Video: Sentence overturned staff and news service reports
updated 10/26/2007 8:40:19 PM ET 2007-10-27T00:40:19

A former high school honor student and football star who had been imprisoned for having consensual oral sex with another teenager was released from prison Friday after Georgia's Supreme Court intervened in the case.

The court ruled 4-3 that Genarlow Wilson’s 10-year sentence was cruel and unusual punishment. Wilson served more than two years of the sentence.

Wilson's case led to widespread protests of heavy-handed justice. His supporters said race was one reason he received such a severe sentence, noting that he and the girl — both black — were only two years apart.

"I'm happy to see that we've got justice now," Wilson said after being released from the Al Burruss Correctional Training Center in Forsyth, Ga. "I'm ready to piece back my life."

Wilson's supporters were jubilant.

"I never gave up hope in our judicial system, and I never gave up hope in all the prayers people sent out for us," said his mother, Juannessa Bennett.

Wilson said he was surprised to hear Friday morning on the radio that he would be freed. "It just felt unreal until I signed the paper," he said.

Wilson offered a word of caution to young people. “A few minutes of fun can be a lifetime,” he said. “There’s not going to be anymore parties for me for a while.”

Details of case
Wilson, now 21, was convicted of aggravated child molestation following a 2003 New Year’s Eve party at a Douglas County hotel room where he was videotaped having oral sex with a 15-year-old girl. He was 17 at the time.

Wilson was acquitted of raping another 17-year-old girl at the party.

The 1995 law Wilson violated was changed in 2006 to make oral sex between teens close in age a misdemeanor, similar to the law regarding teen sexual intercourse. But the state Supreme Court later upheld a lower court’s ruling which said that the 2006 law could not be applied retroactively.

Chief Justice Leah Ward Sears wrote in the majority opinion that the changes in the law “represent a seismic shift in the legislature’s view of the gravity of oral sex between two willing teenage participants.”

Sears wrote that the severe punishment makes “no measurable contribution to acceptable goals of punishment” and that Wilson’s crime did not rise to the “level of adults who prey on children.”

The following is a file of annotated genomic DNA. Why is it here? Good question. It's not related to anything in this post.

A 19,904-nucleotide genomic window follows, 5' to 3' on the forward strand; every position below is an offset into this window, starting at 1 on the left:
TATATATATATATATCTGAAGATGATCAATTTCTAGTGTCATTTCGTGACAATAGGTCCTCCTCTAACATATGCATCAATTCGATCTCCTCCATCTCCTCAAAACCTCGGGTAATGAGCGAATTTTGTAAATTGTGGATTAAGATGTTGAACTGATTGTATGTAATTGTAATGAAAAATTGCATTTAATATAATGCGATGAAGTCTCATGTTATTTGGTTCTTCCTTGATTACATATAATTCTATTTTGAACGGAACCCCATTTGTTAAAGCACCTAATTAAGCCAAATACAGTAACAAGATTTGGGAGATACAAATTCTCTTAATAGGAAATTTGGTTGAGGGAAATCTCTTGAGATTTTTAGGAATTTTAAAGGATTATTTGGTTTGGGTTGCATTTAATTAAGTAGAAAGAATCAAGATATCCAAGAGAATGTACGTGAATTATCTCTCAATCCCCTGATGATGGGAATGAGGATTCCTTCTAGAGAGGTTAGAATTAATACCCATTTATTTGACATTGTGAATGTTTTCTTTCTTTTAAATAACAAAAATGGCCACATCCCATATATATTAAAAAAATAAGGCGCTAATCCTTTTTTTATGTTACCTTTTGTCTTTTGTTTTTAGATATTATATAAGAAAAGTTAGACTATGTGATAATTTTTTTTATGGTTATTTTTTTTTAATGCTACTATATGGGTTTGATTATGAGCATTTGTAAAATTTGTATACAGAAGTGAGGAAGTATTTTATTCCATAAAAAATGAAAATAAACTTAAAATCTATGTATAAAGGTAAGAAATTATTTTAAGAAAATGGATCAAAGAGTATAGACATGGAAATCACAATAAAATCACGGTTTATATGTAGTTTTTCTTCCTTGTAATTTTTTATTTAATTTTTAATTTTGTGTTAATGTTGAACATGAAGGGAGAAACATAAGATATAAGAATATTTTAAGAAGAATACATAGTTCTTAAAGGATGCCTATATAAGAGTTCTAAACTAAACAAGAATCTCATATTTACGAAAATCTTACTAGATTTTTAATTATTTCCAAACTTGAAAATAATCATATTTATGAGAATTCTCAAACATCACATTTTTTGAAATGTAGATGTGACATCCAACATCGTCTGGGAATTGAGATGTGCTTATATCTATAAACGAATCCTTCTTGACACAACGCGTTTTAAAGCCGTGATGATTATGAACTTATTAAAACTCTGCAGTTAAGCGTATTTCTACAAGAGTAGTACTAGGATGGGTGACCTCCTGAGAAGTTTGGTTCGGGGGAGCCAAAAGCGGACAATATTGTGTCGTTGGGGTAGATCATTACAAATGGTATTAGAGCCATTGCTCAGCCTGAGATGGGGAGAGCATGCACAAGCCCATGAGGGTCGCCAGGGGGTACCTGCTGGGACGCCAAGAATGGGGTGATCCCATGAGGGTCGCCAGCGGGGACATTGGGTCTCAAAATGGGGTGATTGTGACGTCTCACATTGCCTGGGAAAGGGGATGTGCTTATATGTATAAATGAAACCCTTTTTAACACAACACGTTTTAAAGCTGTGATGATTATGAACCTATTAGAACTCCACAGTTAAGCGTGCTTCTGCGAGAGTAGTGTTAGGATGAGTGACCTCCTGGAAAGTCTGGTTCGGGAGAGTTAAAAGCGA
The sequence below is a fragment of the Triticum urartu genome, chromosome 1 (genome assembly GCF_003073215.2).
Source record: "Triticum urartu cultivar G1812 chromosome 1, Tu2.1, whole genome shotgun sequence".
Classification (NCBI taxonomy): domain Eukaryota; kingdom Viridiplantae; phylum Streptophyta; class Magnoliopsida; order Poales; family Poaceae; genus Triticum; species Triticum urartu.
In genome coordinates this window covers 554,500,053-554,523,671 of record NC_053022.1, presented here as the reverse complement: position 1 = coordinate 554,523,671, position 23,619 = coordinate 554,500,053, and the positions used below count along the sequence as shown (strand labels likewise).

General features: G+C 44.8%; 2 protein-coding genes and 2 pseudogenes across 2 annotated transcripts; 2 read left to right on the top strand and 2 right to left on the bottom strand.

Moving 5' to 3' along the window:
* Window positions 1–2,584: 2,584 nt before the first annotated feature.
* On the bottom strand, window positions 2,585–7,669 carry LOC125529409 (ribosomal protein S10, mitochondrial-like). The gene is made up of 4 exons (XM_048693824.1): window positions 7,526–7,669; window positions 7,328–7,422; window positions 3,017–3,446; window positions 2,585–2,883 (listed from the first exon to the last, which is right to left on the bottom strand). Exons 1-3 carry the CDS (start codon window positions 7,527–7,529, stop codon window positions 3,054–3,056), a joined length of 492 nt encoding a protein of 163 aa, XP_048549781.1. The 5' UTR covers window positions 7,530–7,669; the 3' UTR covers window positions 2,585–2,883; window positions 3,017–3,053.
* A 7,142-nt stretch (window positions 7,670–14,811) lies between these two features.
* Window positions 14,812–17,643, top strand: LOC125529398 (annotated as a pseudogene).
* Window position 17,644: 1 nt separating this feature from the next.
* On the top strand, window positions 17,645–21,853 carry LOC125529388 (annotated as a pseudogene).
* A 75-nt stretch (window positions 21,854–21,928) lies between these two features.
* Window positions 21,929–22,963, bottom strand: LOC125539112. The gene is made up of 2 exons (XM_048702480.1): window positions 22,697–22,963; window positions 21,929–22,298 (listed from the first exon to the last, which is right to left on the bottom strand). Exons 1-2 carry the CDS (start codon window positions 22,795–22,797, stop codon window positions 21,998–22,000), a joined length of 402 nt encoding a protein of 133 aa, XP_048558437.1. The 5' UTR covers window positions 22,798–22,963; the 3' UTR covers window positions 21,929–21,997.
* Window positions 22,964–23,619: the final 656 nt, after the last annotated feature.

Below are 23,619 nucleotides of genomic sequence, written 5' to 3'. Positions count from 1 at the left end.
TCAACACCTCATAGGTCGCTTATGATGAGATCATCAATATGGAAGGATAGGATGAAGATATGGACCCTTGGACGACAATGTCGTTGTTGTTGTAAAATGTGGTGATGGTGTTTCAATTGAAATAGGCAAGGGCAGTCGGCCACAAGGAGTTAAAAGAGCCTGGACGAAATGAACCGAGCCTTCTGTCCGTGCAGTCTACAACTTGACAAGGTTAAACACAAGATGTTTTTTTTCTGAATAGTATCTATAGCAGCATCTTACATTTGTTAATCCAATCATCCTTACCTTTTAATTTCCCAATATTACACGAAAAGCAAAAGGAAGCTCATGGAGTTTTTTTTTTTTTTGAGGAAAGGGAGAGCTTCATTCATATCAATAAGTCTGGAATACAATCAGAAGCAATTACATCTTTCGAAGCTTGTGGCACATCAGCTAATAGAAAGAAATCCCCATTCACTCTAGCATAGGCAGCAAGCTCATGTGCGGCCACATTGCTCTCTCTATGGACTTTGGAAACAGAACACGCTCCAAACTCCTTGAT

Supporters: 'A long time coming'
State Attorney General Thurbert Baker said he accepts Friday’s ruling.

Baker said he hopes the ruling will “put an end to this issue as a matter of contention in the hearts and minds of concerned Georgians and others across the country who have taken such a strong interest in this case.”

Wilson said he plans to return to school and sports and possibly study sociology. Wilson was being recruited by several colleges as a defensive back when he was sent away to prison.

For now, he said he was looking forward to spending time with relatives.

Wilson’s supporters were jubilant.

“It’s been a long time coming,” said U.S. Rep. John Lewis, an Atlanta Democrat. “Each day that this young man spent in prison was a day too long.”

Civil rights activist Jesse Jackson, who is visiting Georgia this week, called for an end to mandatory minimum prison sentences.

State lawmakers announced they had raised $4,000 toward a scholarship fund for Wilson, and Jackson promised another $5,000 from the Rainbow/PUSH organization.

‘Grave miscarriage of justice’
The state Supreme Court had turned down Wilson’s appeal of his conviction and sentence, but the justices agreed to hear the state’s appeal of a Monroe County judge’s decision to reduce Wilson’s sentence to 12 months and free him. That judge had called the 10-year sentence a “grave miscarriage of justice.”

Dissenting justices wrote that the state Legislature expressly stated that the 2006 change in the law was not intended to affect any crime prior to that date.

They said Wilson’s sentence could not be cruel and unusual because the state Legislature decided that Wilson could not benefit from subsequent laws reducing the severity of the crime from a felony to a misdemeanor.

They called the decision an “unprecedented disregard for the General Assembly’s constitutional authority.”

The Associated Press contributed to this report.


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